Tuesday, September 29, 2009

Thoughts on One Foot Raised

I read this passage via the notes Abraham Piper took of the talk Sam Storms gave on John Calvin.
The idea of living in a disposition of having "one foot raised" is so powerful. Please take time in every day to meditate on eternal realities. Heaven/The New Earth and Hell help to clarify so much in life. Here is the passage:

On August 5, 1563 Calvin wrote a letter to the wife of one of the Reformation leaders in France. She was experiencing physical illness and he wrote to her, "They [our physical afflictions] should serve us as medicine to purge us from worldly affections and remove what is superfluous in us. And since they are to us the messengers of death, we ought to learn to have one foot raised to take our departure when it shall please God."


Love Truth

Friday, September 25, 2009

Muslim NGO delivers aid to Quake Victims

I read the following article this morning from one of my favorite blogs, Islam in Europe. It was a great reminder of the following: in all that we do, whether it be building orphanages in Sudan, giving to the poor and needy in our own cities, or comforting a friend during a tragedy our end goal must always be the same...to glorify God by sharing Jesus and His gospel in order to establish His Kingdom here on earth. That is not to say that what this group has done should be frowned upon. It just falls short of what is ultimately necessary. We have so much more to give than food, shelter and clothing. We have been given the task of reconciliation and the tools to carry out that task. We have been given living water that quenches thirst eternally and hope that does not fail. We have failed to love our neighbor if we fail to give them the most important thing that we have to offer, Jesus. I hope that you find this as challenging and convicting as I did.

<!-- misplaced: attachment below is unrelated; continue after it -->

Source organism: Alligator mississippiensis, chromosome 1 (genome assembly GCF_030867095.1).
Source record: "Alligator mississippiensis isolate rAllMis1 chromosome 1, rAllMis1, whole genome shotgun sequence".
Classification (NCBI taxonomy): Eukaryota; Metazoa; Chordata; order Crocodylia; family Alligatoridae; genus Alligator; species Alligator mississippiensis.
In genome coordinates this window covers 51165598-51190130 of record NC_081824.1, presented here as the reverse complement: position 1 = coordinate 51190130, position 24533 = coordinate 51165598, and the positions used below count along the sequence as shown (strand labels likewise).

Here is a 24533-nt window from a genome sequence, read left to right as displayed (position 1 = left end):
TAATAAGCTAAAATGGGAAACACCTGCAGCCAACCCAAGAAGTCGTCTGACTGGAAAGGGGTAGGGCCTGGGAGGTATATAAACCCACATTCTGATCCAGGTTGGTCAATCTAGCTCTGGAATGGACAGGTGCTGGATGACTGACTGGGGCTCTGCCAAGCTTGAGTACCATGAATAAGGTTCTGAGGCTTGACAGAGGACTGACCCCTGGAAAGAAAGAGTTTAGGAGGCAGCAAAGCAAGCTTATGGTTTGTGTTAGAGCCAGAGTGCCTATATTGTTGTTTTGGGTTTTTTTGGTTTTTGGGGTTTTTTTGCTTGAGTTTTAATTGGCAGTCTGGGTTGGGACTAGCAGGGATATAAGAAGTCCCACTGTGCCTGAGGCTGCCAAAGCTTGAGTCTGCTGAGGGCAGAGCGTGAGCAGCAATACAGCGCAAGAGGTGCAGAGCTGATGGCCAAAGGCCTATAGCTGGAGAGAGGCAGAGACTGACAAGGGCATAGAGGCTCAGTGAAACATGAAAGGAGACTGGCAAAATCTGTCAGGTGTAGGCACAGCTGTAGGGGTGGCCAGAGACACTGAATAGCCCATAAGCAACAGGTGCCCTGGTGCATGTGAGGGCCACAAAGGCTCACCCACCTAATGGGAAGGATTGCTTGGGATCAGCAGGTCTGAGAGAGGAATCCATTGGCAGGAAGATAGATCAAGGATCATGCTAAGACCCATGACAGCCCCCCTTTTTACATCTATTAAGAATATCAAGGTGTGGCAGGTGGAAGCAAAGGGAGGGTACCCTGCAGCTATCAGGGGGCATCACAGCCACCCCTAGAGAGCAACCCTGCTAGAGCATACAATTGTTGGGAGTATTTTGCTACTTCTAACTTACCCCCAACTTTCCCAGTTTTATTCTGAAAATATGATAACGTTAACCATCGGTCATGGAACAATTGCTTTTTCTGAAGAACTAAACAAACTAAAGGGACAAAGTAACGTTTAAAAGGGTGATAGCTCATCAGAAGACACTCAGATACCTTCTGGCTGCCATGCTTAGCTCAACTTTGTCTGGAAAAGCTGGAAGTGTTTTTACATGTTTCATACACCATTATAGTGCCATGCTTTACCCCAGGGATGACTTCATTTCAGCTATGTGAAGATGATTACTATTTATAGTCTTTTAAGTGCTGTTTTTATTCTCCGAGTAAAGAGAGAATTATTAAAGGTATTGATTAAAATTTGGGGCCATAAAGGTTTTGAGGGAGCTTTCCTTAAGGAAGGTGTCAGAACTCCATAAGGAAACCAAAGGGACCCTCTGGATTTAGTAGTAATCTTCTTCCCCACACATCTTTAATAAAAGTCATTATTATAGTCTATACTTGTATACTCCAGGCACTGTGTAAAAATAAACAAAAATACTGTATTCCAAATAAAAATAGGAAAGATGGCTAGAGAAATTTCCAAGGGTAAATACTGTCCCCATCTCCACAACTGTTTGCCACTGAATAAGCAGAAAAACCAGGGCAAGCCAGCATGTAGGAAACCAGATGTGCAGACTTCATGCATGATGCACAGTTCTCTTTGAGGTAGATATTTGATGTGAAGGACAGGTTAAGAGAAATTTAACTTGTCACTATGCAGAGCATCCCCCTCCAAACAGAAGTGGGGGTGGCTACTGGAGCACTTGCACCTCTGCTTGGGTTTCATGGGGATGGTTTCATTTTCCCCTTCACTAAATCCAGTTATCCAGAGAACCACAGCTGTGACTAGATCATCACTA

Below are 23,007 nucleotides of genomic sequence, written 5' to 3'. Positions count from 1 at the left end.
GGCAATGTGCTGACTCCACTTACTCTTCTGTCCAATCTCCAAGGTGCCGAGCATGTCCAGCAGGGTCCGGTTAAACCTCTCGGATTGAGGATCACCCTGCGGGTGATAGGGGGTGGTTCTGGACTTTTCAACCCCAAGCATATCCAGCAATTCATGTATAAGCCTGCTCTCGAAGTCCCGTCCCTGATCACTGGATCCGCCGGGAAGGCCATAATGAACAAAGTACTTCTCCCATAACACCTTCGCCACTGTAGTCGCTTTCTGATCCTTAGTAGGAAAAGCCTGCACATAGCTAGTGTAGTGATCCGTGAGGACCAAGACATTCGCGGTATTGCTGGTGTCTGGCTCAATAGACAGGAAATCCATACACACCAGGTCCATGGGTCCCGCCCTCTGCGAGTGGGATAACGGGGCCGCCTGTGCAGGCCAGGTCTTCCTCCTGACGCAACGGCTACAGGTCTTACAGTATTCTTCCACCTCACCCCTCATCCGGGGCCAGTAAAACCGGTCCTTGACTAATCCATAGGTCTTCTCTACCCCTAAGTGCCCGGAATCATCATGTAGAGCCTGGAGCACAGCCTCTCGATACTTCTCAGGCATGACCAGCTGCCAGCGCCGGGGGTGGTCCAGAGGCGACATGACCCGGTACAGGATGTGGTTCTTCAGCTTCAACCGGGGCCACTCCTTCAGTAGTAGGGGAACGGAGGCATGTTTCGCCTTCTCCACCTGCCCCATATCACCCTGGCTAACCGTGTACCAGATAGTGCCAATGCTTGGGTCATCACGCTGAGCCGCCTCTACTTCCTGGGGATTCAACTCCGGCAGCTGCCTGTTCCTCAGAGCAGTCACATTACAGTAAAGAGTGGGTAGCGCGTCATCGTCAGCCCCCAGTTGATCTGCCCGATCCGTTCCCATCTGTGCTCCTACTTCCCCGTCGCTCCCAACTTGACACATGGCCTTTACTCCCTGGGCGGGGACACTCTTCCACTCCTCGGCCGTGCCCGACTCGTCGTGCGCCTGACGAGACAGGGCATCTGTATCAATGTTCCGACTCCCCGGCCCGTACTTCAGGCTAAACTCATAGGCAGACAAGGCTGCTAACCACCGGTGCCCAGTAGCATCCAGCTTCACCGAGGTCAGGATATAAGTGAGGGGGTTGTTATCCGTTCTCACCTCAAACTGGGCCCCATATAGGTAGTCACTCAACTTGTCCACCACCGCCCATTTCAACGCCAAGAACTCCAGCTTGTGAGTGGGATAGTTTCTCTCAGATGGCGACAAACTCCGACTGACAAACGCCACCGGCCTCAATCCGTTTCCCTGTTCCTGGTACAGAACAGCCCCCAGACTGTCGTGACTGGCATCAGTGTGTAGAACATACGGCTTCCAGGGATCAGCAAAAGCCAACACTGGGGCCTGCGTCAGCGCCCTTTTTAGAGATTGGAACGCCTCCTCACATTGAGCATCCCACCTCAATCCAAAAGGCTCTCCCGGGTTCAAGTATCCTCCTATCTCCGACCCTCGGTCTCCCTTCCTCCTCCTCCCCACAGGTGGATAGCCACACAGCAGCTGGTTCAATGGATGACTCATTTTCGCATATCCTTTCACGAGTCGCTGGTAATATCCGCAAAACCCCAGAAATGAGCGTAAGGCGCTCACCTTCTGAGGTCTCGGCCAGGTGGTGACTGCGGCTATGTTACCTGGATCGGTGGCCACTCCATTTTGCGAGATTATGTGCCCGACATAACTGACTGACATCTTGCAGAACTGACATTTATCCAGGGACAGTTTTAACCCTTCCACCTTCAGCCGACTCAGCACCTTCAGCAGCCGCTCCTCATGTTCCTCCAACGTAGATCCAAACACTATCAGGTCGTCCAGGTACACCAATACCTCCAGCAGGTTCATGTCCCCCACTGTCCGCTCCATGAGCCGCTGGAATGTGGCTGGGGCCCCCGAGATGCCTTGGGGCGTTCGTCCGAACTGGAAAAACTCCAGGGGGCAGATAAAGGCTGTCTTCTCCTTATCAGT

1 Cor. 10:31


Thursday, September 24, 2009

Here is a book you can get for free about the Islamic Prophets

Free book of stories of the Islamic Prophets

Free book of stories of the Islamic Prophets: "Hey guys, here 228 pages: a free book that can be downloaded, on the lives of the Islamic prophets. This helps you understand how Islam views its prophets, and how it views history in general. PBUY. DOWNLOAD HERE.
More info on this book HERE. "

Some Thoughts by Simon Fox on Compassion

Here is an interesting article. Let me know what you think.

FYI, approximately 85% of people who are in senior citizen communities do not EVER get one person who visits them for their entire stay (this includes family members)!

Love Truth

September 23, 2009

The Practice of Compassion

What it means and how to live it.


Simon Fox is executive director of Adventures in Caring, an organization that mobilizes volunteers to visit the sick and lonely in hospitals and nursing homes. He spoke with BuildingChurchLeaders.com about the practice of compassion.

What is compassion, and how can it be taught?

Let's start with what compassion is not. It's not just a feeling, a sentimental, touchy-feely thing. At its heart, compassion is the art and practice of being with someone who is suffering. It comes from the Latin root compati. Com means "with, together" and pati means "to feel intensely, to suffer."

There are three aspects of compassion: giving to, doing for, and being with. The first two can be done at a distance. Giving to (those who are poor) can be a check in the mail, and doing for (those who are unable to help themselves) can happen at an emotional distance, such as bandaging a wound without any feeling. But being with requires all of you showing up in body, mind, heart and soul.